States make progress with medical homes

Exclusive of the health reform law, a majority of states have established delivery system qualifications and payment policies to promote Medicaid's medical homes program.

But even not depending on the Affordable Care Act, those proactive states have found the health reform law’s incentives are useful to push providers who were previously undecided to get on board with transforming their care delivery.

Twenty-six states over the past several years have adopted policies to make payments to healthcare providers that meet medical home standards, said Mary Takach, program director, National Academy for State Health Policy (NASHP).

To receive payments, providers meet the National Committee for Quality Assurance’s (NCQA) medical home standards, but some states also have their own qualifications and standards or a mix of both, she said. The NCQA sets conditions for recognition of medical homes that foster teamwork between patients and their physicians and the care team.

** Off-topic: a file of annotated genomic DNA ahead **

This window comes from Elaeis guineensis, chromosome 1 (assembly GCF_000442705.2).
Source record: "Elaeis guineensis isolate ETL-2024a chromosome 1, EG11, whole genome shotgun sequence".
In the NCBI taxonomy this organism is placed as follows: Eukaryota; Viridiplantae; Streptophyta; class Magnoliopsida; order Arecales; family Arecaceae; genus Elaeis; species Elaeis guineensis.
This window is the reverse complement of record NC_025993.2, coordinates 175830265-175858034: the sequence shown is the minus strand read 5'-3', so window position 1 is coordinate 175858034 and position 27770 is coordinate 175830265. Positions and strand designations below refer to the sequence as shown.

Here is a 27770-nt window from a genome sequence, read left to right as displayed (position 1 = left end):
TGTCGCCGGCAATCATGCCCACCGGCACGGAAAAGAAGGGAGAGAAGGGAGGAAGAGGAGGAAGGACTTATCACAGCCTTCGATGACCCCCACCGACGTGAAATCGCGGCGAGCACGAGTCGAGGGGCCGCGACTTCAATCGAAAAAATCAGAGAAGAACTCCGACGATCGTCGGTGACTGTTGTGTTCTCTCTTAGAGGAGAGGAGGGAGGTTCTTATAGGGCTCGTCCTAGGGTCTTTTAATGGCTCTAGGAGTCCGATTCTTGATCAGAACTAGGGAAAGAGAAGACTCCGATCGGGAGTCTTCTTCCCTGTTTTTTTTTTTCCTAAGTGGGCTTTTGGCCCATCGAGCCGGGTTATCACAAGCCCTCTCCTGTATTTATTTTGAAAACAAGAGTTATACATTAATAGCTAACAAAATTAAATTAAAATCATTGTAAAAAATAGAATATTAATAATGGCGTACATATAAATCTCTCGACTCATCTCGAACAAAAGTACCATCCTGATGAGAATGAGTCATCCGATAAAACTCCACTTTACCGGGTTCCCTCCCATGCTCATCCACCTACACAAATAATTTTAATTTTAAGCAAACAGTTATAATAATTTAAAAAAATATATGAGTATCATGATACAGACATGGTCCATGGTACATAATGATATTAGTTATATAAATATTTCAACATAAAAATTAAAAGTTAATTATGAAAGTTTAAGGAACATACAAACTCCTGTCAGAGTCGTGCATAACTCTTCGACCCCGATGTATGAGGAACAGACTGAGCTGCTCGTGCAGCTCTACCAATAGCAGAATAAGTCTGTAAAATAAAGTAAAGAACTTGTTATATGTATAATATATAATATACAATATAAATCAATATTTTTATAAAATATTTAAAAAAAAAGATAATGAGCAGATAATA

With a medical home, providers use electronic health records (EHRs), health information exchange and registries to make sure that patients get the appropriate care.

Providers typically receive a monthly Medicaid care coordination payment, while some states add a performance-based payment retrospectively.
“But there is a lot more interest now among states in evolving the performance-based payments to shared savings,” she said at the May 31 Medicaid Congress.
The Patient Protection and Affordable Care Act has driven the expansion of the medical home concept to a medical neighborhood with community services outside provider practices because the federal government will fund a 90 percent match for two years.

Go to top